April 2015 – in review
In this issue:
• Progress continues on Amtrak Cascades high-speed rail projects
• WSDOT involves stakeholders in Freighthouse Square design workshop
• Annual Performance Report measures ridership and revenue
Progress continues on Amtrak Cascades high-speed rail projects
The ARRA-funded Amtrak Cascades high-speed rail program now has 10 of its 20 projects in construction, with another 7 projects completed. Three more are in design and will start construction this year. All must be completed by spring 2017. Recent updates include:
• Locomotives: Construction activities started on individual components of WSDOT’s eight new Siemens locomotives. This marks the tenth project currently in construction and another major milestone of the high-speed rail program. WSDOT’s new state-of-the art locomotives will be faster, more reliable and fuel efficient. They will be placed into service in 2017.
• Vancouver Rail Yard Bypass: One portion of this project, Tract A, which included relocating the yard’s train turntable and mechanical building, is operationally complete. The remaining portion, Track B – a rail yard bypass and sewer relocation – will be completed in May 2016. When finished, the project will reduce congestion and allow trains to move through the rail yard more quickly.
• Corridor Reliability Upgrades South: Tie replacement work on this project was completed in March, while work to clean ballast and resurface the area around the tracks will continue until 2016. The project upgrades rail infrastructure from the Nisqually Junction to the Columbia River in Vancouver.
WSDOT involves stakeholders in Freighthouse Square station design workshop
As part of the larger Tacoma Point Defiance Bypass project, a new train station at Freighthouse Square is critical to a new, inland rail route that will reduce congestion and make passenger rail more reliable.
Construction on the station is scheduled to begin in early 2016 with a station opening in 2017. WSDOT continues to be committed to involving stakeholders and the community with the station project.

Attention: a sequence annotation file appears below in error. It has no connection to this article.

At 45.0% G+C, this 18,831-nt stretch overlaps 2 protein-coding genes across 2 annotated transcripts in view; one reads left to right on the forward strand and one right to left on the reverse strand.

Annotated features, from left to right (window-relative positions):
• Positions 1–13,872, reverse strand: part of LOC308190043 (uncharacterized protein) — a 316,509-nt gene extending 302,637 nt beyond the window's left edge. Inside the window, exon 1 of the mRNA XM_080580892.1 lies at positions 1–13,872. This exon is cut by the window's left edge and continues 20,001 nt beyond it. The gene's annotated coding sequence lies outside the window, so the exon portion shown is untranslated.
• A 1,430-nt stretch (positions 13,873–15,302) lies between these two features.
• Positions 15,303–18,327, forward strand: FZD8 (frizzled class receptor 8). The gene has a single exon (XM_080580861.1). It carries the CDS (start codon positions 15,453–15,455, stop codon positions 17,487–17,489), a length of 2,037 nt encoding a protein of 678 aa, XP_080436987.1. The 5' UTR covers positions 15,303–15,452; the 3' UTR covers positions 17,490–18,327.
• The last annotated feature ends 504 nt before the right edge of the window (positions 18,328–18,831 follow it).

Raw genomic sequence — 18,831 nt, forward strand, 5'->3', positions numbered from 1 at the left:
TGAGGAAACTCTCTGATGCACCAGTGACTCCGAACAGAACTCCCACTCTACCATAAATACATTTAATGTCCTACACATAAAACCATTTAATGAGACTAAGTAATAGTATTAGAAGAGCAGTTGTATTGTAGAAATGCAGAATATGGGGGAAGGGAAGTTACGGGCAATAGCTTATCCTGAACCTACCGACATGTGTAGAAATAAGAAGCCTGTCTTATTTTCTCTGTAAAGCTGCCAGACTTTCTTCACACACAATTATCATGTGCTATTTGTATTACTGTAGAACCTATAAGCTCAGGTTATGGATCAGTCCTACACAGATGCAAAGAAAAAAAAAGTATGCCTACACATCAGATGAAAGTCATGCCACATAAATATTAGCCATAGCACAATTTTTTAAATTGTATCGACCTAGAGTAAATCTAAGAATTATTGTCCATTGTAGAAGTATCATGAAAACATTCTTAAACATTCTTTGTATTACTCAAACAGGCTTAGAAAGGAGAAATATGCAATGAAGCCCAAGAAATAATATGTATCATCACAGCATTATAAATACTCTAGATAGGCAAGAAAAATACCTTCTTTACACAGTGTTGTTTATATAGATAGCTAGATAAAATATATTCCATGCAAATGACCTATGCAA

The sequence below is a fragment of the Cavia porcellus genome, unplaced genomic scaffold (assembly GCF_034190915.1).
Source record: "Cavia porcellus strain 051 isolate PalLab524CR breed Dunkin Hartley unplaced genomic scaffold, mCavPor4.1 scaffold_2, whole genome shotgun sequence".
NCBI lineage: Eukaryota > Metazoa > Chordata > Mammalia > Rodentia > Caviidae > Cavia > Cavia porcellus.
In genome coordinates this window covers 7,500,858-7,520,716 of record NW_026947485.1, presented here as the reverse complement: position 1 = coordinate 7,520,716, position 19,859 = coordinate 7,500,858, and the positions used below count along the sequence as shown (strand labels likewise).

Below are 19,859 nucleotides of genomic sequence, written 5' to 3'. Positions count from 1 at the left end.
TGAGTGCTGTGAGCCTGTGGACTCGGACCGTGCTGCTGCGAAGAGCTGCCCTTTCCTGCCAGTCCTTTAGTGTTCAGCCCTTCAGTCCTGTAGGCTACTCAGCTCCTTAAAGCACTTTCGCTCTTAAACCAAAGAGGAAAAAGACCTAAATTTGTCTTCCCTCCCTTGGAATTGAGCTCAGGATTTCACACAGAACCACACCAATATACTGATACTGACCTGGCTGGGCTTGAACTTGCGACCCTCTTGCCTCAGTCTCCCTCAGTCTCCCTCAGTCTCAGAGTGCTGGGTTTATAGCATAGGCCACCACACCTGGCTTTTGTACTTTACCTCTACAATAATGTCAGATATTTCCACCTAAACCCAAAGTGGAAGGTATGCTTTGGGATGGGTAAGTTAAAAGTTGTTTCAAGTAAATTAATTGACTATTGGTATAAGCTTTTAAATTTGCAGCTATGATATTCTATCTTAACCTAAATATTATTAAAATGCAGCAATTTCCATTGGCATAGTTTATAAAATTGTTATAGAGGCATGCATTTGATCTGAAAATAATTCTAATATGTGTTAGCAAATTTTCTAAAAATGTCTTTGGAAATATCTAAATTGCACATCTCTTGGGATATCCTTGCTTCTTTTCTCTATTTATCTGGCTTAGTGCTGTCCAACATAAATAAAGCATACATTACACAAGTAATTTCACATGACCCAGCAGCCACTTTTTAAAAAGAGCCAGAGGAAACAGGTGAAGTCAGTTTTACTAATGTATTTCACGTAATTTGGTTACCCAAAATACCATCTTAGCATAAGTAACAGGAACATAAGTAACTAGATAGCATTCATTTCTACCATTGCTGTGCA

To date, WSDOT has met three times with the subgroup of the City of Tacoma’s citizen advisory committee (CAC), keeping members apprised of design progress and working through any challenges. A focused workshop in April that brought the CAC subgroup, city representatives, Amtrak station experts and Sound Transit representatives together resulted in a design solution with broad buy-in from all parties, allowing the design process to move forward. Participants reached consensus on the exterior façade and inside design of the new station at Freighthouse Square.
Another key method leading to successful communication and support for the project are one-on-one meetings with the WSDOT Rail Division managers team’s lead architect, CAC chair and City of Tacoma representative to discuss design issues and principles. In April, WSDOT Rail Division managers also presented a project update to the Tacoma City Council.
Annual Performance Report measures ridership and revenue
WSDOT tracks Amtrak Cascades performance records to help guide decision making for capital investment and service expansion for 2015 and beyond. According to the recently published Annual Performance Report for Amtrak Cascades, several findings for 2014 and 2013 revealed similar statistics. For example, approximately 781,000 passengers traveled on Amtrak Cascades passenger trains between Eugene, Oregon, and Vancouver, British Columbia, in 2014. This is about the same number of passengers as compared to the previous year (807,000 passengers in 2013). The ticket revenue also was near the same in 2014 ($28.3 million) as compared to 2013 ($29.2 million). Farebox recovery in Washington state was also very close when comparing 2014 (58.1 percent) to 2013 (59.5 percent). Several other findings remained consistent for both years, such as:
• The two months with the highest number of Amtrak Cascades passengers were July and August
• Four stations with the highest number of passengers (from highest number to lowest number) were Seattle; Portland; Vancouver, British Columbia; and Tacoma
• The two city pairings that netted 45 percent of all corridor revenue were Seattle/Portland and Seattle/Vancouver, British Columbia.
• First-time information in the Annual Performance Report included Washington-specific on-time performance figures (70 percent) and new trainsets purchased by ODOT (Talgo Series 8 trainsets entered the Amtrak Cascades service in January 2014)